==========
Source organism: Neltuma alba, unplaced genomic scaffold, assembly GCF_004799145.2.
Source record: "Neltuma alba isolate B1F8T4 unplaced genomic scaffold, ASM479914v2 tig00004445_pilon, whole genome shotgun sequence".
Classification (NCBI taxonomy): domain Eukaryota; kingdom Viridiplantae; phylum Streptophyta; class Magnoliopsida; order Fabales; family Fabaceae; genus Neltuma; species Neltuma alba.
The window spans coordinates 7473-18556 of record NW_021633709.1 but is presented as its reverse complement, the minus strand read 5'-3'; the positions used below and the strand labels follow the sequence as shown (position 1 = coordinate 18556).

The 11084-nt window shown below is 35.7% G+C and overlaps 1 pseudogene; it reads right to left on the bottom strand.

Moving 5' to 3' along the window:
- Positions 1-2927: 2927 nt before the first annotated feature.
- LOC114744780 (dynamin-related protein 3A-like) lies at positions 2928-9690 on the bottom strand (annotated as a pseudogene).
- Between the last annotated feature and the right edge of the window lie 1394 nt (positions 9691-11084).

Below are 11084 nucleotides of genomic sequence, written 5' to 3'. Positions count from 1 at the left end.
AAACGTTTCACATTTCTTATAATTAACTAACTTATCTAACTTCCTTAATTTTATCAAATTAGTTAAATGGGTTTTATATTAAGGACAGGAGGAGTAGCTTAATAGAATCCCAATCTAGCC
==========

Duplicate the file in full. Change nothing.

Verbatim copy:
Source organism: Neltuma alba, unplaced genomic scaffold, assembly GCF_004799145.2.
Source record: "Neltuma alba isolate B1F8T4 unplaced genomic scaffold, ASM479914v2 tig00004445_pilon, whole genome shotgun sequence".
Classification (NCBI taxonomy): domain Eukaryota; kingdom Viridiplantae; phylum Streptophyta; class Magnoliopsida; order Fabales; family Fabaceae; genus Neltuma; species Neltuma alba.
The window spans coordinates 7473-18556 of record NW_021633709.1 but is presented as its reverse complement, the minus strand read 5'-3'; the positions used below and the strand labels follow the sequence as shown (position 1 = coordinate 18556).

The 11084-nt window shown below is 35.7% G+C and overlaps 1 pseudogene; it reads right to left on the bottom strand.

Moving 5' to 3' along the window:
- Positions 1-2927: 2927 nt before the first annotated feature.
- LOC114744780 (dynamin-related protein 3A-like) lies at positions 2928-9690 on the bottom strand (annotated as a pseudogene).
- Between the last annotated feature and the right edge of the window lie 1394 nt (positions 9691-11084).

Below are 11084 nucleotides of genomic sequence, written 5' to 3'. Positions count from 1 at the left end.
AAACGTTTCACATTTCTTATAATTAACTAACTTATCTAACTTCCTTAATTTTATCAAATTAGTTAAATGGGTTTTATATTAAGGACAGGAGGAGTAGCTTAATAGAATCCCAATCTAGCC